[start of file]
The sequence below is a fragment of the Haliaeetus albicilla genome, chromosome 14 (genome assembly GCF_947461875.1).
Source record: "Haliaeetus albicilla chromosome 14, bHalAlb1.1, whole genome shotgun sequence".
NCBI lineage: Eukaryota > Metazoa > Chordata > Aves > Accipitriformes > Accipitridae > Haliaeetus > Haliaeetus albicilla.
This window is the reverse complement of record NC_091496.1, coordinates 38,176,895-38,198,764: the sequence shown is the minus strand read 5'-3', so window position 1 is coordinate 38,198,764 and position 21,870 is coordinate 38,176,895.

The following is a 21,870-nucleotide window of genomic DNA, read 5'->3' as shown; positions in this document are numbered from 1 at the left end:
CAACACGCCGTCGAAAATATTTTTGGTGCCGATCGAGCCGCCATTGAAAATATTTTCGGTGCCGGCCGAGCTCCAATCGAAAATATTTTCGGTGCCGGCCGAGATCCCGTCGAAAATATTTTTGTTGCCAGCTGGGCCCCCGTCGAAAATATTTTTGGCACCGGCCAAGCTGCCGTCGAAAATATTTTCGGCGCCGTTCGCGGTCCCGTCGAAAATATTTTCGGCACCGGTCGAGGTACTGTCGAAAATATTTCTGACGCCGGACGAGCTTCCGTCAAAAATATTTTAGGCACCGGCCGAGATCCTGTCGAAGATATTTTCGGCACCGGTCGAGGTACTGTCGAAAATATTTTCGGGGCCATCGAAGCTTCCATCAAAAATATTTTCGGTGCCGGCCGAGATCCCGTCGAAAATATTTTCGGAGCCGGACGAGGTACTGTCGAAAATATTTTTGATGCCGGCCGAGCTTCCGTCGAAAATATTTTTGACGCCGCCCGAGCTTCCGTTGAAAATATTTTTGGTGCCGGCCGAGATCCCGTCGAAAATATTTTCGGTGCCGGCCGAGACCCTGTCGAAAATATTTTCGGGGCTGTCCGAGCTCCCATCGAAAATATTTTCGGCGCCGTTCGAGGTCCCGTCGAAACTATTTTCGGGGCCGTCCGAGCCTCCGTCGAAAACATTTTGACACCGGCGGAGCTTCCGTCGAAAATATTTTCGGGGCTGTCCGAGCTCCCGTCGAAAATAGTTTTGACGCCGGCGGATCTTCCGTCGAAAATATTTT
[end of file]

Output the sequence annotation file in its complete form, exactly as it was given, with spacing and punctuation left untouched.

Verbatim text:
The sequence below is a fragment of the Haliaeetus albicilla genome, chromosome 14 (genome assembly GCF_947461875.1).
Source record: "Haliaeetus albicilla chromosome 14, bHalAlb1.1, whole genome shotgun sequence".
NCBI lineage: Eukaryota > Metazoa > Chordata > Aves > Accipitriformes > Accipitridae > Haliaeetus > Haliaeetus albicilla.
This window is the reverse complement of record NC_091496.1, coordinates 38,176,895-38,198,764: the sequence shown is the minus strand read 5'-3', so window position 1 is coordinate 38,198,764 and position 21,870 is coordinate 38,176,895.

The following is a 21,870-nucleotide window of genomic DNA, read 5'->3' as shown; positions in this document are numbered from 1 at the left end:
CAACACGCCGTCGAAAATATTTTTGGTGCCGATCGAGCCGCCATTGAAAATATTTTCGGTGCCGGCCGAGCTCCAATCGAAAATATTTTCGGTGCCGGCCGAGATCCCGTCGAAAATATTTTTGTTGCCAGCTGGGCCCCCGTCGAAAATATTTTTGGCACCGGCCAAGCTGCCGTCGAAAATATTTTCGGCGCCGTTCGCGGTCCCGTCGAAAATATTTTCGGCACCGGTCGAGGTACTGTCGAAAATATTTCTGACGCCGGACGAGCTTCCGTCAAAAATATTTTAGGCACCGGCCGAGATCCTGTCGAAGATATTTTCGGCACCGGTCGAGGTACTGTCGAAAATATTTTCGGGGCCATCGAAGCTTCCATCAAAAATATTTTCGGTGCCGGCCGAGATCCCGTCGAAAATATTTTCGGAGCCGGACGAGGTACTGTCGAAAATATTTTTGATGCCGGCCGAGCTTCCGTCGAAAATATTTTTGACGCCGCCCGAGCTTCCGTTGAAAATATTTTTGGTGCCGGCCGAGATCCCGTCGAAAATATTTTCGGTGCCGGCCGAGACCCTGTCGAAAATATTTTCGGGGCTGTCCGAGCTCCCATCGAAAATATTTTCGGCGCCGTTCGAGGTCCCGTCGAAACTATTTTCGGGGCCGTCCGAGCCTCCGTCGAAAACATTTTGACACCGGCGGAGCTTCCGTCGAAAATATTTTCGGGGCTGTCCGAGCTCCCGTCGAAAATAGTTTTGACGCCGGCGGATCTTCCGTCGAAAATATTTT